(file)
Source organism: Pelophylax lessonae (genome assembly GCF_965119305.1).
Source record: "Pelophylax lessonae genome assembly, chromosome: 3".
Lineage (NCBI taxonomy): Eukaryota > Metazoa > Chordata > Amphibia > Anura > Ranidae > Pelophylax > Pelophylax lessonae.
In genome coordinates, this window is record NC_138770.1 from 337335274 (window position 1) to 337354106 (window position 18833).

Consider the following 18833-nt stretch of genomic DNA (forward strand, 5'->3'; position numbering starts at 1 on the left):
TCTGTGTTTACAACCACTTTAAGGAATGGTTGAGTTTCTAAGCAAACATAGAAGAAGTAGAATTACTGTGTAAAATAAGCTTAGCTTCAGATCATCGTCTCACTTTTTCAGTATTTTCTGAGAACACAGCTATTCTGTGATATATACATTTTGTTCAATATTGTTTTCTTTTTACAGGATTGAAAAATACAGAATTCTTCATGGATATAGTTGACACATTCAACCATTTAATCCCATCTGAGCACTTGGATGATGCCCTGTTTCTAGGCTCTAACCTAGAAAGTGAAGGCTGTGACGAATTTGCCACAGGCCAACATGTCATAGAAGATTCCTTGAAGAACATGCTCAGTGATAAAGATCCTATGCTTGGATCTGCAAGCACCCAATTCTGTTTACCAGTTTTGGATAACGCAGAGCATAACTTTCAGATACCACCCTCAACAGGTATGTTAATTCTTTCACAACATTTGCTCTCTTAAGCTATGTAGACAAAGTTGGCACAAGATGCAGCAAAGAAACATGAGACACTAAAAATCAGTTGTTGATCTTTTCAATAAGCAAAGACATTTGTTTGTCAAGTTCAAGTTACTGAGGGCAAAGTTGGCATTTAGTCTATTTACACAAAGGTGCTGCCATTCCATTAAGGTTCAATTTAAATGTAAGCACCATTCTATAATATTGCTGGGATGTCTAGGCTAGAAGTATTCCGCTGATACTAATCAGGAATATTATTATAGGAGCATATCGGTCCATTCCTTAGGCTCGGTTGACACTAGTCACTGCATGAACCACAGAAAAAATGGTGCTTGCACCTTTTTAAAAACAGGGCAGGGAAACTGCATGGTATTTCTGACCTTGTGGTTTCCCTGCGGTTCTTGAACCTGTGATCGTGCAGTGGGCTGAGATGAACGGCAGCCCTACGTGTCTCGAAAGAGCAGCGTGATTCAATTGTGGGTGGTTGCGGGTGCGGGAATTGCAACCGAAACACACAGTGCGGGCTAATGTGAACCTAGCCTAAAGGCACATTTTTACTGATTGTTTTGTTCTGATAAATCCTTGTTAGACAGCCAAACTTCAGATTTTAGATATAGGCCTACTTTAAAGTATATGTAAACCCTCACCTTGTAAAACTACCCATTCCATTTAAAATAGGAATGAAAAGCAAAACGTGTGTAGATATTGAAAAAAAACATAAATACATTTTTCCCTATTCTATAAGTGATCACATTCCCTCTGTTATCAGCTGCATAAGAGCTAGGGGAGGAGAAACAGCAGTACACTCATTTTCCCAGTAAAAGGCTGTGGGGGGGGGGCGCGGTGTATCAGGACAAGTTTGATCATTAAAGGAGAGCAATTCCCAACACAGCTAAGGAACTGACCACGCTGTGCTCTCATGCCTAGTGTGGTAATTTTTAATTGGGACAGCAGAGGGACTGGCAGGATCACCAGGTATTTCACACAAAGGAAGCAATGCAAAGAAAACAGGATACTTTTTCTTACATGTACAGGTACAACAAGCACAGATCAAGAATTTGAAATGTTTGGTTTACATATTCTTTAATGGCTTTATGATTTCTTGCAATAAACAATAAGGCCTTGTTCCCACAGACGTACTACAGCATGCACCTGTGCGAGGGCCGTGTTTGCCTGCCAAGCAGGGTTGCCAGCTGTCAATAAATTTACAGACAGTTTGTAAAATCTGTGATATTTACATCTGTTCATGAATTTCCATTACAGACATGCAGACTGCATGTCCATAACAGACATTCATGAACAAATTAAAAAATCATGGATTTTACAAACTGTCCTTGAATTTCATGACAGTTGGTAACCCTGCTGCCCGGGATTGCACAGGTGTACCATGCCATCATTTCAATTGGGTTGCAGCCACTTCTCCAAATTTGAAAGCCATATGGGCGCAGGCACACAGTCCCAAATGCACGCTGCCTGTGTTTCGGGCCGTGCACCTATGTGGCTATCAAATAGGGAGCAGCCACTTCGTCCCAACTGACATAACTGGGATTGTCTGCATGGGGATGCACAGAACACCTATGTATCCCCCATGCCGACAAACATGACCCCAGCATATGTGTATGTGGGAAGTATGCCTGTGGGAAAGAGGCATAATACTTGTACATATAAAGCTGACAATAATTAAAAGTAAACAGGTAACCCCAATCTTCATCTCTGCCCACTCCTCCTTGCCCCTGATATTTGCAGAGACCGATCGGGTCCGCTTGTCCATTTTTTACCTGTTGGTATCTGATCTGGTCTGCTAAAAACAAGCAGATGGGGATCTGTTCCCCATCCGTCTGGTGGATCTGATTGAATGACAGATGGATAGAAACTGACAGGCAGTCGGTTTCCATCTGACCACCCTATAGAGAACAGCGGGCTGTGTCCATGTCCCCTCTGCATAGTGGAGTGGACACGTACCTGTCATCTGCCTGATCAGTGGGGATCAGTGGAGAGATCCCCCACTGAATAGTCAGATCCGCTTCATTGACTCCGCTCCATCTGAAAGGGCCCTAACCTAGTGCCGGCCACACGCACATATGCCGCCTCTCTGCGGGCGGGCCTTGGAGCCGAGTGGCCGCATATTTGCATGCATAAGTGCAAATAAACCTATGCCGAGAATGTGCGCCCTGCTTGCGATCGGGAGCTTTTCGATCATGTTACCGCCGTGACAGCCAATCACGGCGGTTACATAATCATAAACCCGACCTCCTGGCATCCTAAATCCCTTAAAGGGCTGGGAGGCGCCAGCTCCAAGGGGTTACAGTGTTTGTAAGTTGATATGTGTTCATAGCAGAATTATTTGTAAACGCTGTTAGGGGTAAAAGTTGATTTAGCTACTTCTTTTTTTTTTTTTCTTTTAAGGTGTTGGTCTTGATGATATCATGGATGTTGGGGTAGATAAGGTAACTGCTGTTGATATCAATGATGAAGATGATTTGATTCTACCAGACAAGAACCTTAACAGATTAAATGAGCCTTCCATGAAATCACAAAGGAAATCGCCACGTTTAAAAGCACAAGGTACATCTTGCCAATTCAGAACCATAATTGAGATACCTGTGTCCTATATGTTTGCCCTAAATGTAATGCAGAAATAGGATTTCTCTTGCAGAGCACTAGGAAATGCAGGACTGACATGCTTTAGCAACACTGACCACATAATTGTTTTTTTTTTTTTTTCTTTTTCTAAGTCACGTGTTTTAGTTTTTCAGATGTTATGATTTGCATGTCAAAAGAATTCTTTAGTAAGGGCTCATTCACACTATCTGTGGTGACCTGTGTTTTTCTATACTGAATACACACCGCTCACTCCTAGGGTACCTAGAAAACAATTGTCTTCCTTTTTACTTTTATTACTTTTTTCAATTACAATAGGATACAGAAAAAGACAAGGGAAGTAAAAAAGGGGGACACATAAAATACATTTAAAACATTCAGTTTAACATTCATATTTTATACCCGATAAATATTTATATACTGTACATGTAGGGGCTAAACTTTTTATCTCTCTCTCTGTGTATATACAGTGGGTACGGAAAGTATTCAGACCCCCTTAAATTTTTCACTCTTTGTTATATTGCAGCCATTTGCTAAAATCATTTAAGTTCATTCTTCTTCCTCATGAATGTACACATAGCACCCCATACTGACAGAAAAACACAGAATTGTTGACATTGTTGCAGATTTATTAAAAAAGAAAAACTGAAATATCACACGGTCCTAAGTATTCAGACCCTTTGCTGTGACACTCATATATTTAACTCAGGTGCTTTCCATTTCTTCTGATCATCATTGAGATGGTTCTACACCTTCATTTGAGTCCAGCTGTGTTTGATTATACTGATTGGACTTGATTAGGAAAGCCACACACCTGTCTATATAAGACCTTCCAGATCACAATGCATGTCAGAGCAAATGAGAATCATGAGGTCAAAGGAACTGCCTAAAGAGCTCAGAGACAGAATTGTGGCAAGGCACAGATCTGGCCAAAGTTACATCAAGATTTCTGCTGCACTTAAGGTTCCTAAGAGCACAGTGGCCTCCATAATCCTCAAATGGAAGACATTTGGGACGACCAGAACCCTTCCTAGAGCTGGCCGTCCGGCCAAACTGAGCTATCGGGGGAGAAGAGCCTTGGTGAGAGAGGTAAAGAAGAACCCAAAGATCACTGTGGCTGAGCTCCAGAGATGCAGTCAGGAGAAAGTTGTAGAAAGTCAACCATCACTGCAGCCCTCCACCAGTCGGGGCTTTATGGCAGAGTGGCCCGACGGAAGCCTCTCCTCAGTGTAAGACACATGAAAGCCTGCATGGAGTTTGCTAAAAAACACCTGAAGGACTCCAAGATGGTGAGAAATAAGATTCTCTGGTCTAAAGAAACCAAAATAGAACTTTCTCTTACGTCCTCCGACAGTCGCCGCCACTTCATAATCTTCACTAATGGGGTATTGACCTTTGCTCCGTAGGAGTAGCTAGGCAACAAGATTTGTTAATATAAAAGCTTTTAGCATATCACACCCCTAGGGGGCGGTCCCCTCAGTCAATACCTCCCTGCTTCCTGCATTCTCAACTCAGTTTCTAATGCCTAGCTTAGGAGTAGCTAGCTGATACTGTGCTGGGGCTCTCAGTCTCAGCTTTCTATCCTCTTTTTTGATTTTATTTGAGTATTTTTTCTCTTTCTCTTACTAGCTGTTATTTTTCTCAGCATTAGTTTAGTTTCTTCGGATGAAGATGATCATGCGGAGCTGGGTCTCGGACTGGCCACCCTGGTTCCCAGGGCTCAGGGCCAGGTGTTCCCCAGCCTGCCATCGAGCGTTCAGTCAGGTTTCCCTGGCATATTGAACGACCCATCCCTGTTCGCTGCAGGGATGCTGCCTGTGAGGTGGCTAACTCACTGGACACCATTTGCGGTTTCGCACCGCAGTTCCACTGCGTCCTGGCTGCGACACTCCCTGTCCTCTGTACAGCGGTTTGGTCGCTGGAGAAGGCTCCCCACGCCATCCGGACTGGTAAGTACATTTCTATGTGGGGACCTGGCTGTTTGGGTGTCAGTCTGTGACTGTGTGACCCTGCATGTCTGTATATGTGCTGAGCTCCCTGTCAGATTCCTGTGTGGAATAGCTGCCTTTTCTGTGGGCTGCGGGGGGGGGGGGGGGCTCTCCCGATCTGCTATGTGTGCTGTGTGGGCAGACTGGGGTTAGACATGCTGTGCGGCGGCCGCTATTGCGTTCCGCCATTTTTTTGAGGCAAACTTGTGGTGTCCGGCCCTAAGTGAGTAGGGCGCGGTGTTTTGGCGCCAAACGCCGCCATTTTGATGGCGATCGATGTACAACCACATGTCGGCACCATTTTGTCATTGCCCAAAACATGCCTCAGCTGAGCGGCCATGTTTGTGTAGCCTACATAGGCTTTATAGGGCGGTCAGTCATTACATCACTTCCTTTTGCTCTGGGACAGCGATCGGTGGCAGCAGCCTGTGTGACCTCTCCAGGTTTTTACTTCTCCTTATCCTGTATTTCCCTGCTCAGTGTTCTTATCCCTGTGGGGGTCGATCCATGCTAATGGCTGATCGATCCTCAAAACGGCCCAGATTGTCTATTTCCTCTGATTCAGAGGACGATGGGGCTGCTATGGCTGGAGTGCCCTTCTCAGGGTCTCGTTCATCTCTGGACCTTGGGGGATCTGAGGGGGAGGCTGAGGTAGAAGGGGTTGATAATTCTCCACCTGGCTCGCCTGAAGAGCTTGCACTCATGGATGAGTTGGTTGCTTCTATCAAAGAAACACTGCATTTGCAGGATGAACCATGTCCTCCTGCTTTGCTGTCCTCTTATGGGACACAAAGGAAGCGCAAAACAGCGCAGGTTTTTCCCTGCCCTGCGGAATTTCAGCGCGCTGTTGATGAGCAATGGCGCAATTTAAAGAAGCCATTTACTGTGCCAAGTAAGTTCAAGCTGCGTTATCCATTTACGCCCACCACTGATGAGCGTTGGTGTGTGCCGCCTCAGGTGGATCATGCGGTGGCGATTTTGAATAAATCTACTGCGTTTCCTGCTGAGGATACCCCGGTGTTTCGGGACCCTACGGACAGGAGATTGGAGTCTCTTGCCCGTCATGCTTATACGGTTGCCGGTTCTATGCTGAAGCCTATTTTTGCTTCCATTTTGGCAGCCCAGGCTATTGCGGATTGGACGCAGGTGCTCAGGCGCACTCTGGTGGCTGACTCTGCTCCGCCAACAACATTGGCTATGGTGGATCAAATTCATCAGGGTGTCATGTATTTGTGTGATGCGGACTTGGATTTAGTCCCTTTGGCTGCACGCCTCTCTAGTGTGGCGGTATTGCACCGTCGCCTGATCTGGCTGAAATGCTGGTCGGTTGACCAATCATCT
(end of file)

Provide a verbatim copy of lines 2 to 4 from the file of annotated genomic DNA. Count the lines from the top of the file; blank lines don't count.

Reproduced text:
Source record: "Pelophylax lessonae genome assembly, chromosome: 3".
Lineage (NCBI taxonomy): Eukaryota > Metazoa > Chordata > Amphibia > Anura > Ranidae > Pelophylax > Pelophylax lessonae.
In genome coordinates, this window is record NC_138770.1 from 337335274 (window position 1) to 337354106 (window position 18833).